I know I want a landscape and an abstract, but my mind is blank beyond that.  When I sit down at my easel to paint (which I haven't done in years) I've already had the painting finished in my brain first.  I have not, since I was a student, sat in front of an empty canvas and had to come up with something.  Susan suggested I have Husband and Daughter do some sketches for me.  I know Daughter won't, but Husband might, except Husband is feeling a bit under the weather.  I do, though, have finished pieces they've both done hanging on my walls, so I'll plagiarize those, I think.

Here are two of Husband's...I'm leaning toward reproducing his self portrait...


The other, if I can't manage a landscape, or run out of time, will be Daughter's study of apples, since I want the paintings on the easels to be in-progress and Daughter never finished this....

DSCN4191 (2)

I will most likely, since I have the originals, take them out of their frames to have them copied, shrunk, and printed.  That will be an incredible time saver.  I can, at that point, either lightly paint over them (after sealing them), or use them as is.









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I agree...I think the candles need to be a little shorter... Maybe you could melt the tops a little so they look like they've been burned after you snip them off? Otherwise you'll have soot on your ceiling. And I can't wait to see the finished sconce!

Love that vent! It looks like the type of thing that's been covered in dirt and sprayed down with a hose in an effort to get it clean but the hose didn't quite do the job.

It would be kinda cool of the neat artist was more into modern art/abstracts while the messy artist is into traditional landscapes and portraits. Another clear definition of the space to make it clear there are two artists. (Or if you're like my sister and I, a line drawn down the middle of the room. Not that it worked for long.)

The only other suggestion I would make would be a citronella candle or something for outside. Maybe sitting on the porch rail or endpost. Those bugs are going to be awful swarming around the chandelier.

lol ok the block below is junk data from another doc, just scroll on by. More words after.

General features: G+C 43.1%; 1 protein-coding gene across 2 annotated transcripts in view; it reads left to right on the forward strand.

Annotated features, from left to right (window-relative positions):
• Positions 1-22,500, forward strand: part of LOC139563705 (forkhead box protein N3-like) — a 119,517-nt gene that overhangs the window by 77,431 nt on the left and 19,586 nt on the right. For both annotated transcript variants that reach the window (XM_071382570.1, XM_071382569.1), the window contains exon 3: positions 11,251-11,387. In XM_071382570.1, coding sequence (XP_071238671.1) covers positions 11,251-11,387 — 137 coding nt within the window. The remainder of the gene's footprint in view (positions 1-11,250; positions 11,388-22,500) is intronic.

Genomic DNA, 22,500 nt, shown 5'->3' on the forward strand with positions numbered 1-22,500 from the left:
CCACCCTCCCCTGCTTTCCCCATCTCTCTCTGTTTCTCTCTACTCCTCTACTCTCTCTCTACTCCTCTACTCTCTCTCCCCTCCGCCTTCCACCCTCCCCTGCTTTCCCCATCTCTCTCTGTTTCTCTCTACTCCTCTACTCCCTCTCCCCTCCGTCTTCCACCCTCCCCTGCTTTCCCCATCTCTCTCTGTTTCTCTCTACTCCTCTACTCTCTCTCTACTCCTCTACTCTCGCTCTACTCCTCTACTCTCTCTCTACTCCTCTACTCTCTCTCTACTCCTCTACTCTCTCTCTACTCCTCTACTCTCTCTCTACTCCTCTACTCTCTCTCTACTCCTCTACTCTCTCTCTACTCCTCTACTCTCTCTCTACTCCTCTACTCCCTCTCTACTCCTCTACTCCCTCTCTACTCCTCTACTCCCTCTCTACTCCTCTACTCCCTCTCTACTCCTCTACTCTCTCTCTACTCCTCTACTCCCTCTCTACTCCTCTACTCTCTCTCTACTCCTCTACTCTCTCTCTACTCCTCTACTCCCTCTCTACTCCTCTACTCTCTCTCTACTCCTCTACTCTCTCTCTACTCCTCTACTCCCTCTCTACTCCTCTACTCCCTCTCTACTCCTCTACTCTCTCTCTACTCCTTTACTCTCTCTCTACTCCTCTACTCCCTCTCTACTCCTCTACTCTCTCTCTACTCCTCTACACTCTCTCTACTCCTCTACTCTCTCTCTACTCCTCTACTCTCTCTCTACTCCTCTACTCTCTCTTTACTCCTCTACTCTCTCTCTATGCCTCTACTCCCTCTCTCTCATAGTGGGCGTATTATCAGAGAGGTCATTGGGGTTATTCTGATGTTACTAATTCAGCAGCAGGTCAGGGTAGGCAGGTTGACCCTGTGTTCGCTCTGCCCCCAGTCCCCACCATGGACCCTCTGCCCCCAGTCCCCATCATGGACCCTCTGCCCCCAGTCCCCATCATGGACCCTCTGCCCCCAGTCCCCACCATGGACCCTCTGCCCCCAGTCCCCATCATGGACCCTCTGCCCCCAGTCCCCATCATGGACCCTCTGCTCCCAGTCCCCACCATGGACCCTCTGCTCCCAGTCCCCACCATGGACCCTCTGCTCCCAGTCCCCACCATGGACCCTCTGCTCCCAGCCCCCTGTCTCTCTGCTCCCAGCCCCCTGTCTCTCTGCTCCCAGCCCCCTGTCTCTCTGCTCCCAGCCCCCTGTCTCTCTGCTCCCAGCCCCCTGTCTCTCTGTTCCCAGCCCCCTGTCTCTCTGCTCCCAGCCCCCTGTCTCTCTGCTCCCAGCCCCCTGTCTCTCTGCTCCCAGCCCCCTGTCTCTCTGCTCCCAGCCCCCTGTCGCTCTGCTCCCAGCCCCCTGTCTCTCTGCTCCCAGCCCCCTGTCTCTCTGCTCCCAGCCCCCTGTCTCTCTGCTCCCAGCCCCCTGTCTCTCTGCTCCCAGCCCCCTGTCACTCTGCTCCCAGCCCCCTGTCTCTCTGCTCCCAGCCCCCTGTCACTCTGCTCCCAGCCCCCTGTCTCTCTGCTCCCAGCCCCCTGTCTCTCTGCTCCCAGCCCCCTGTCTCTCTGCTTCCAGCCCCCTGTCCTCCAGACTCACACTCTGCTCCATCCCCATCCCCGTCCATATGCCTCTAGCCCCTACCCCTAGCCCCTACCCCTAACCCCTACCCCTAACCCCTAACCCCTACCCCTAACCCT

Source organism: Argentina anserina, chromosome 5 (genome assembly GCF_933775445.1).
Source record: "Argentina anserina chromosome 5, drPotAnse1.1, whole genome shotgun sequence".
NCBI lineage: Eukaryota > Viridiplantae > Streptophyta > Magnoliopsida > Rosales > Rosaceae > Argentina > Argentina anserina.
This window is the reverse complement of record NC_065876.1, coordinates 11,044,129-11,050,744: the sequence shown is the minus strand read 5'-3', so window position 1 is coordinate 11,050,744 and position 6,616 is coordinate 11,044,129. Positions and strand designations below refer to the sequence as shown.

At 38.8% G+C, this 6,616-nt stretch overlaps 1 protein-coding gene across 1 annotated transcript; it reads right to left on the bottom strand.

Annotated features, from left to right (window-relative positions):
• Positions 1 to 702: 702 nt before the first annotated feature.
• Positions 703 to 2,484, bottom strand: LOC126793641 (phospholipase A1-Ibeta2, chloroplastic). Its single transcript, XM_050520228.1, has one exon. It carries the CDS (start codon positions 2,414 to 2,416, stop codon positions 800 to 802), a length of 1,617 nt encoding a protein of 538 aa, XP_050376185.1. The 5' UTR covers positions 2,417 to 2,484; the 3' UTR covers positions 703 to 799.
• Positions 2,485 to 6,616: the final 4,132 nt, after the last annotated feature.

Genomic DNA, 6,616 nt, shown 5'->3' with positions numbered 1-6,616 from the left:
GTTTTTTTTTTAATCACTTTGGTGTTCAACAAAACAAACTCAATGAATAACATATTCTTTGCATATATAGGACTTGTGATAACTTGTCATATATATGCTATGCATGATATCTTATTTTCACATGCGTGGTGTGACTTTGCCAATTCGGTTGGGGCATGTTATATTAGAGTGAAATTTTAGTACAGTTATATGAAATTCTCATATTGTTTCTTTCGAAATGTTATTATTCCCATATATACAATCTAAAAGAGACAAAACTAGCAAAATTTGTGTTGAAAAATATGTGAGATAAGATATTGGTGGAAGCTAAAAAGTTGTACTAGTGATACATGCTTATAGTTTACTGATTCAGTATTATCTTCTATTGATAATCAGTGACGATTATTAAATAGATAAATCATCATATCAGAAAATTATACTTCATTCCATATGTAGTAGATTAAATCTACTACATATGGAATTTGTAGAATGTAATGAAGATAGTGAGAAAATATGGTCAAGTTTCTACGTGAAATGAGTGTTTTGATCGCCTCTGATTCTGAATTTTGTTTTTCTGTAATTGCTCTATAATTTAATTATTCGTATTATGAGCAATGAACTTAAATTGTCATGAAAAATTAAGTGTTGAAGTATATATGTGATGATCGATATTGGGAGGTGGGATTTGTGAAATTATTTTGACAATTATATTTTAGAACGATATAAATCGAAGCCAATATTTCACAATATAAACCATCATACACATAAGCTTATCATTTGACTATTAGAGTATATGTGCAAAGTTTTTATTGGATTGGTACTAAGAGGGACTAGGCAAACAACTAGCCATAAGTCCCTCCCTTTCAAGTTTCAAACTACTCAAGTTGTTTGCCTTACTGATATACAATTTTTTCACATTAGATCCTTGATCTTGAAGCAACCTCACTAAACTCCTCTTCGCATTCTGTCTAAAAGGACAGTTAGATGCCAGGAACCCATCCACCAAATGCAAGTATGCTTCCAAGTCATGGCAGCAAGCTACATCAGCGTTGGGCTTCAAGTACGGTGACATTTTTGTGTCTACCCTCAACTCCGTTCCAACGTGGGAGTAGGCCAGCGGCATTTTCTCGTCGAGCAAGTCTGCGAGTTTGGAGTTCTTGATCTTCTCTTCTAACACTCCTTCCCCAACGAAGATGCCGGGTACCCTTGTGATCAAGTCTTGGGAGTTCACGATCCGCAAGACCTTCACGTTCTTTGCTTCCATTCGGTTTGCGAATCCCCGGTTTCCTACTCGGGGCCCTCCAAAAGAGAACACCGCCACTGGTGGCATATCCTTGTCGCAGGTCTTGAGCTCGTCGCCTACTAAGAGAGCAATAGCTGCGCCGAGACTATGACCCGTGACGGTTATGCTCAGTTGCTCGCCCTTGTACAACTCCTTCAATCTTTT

The candles aren't wax, they're plastic, and I'm kind of scared to melt them....especially after the whole melting holes in a tire incident. I do have tons of them though, so I'll try it with one to see if it turns out okay. I'm also going to buy some birthday cake candles, I think the cups in the chandelier are large enough.

Soot on the ceiling and a citronella candle. I had not thought of either. Hmmm....

That was exactly the look I was going for with the vent. :) I did it with a pencil. :)

You've guessed correctly on which artist paints in which style. :)


I follow a blog called EPbot, if you're interested it's listed on the side of my blog. She was making candles for her Harry Potter Christmas tree and she used melted hot gun glue to get the look of melted wax. Not sure how well it would work in 1:12 scale but it's a possibility.


I'm sure it would work great. I am not to be trusted with a glue gun, however....not unless I've preemptively checked into the hospital's burn unit first.


Oh dear. Maybe white glue like elmers or Sticky Tacky dripped carefully down the sides? Less chance of 2nd degree burns.


My first thought was "shorter candles", too - maybe just color the wicks with a Magic Marker if they won't burn properly, or you don't want to even risk it.

Love your ideas for the artwork, and also Sheila's idea of the citronella candles outside.
Lol - can you make a bug zapper?


I did the bug zapper thing already....on the green house with the yellow shutters...the one with the sunroom and the colorful tile in the kitchen.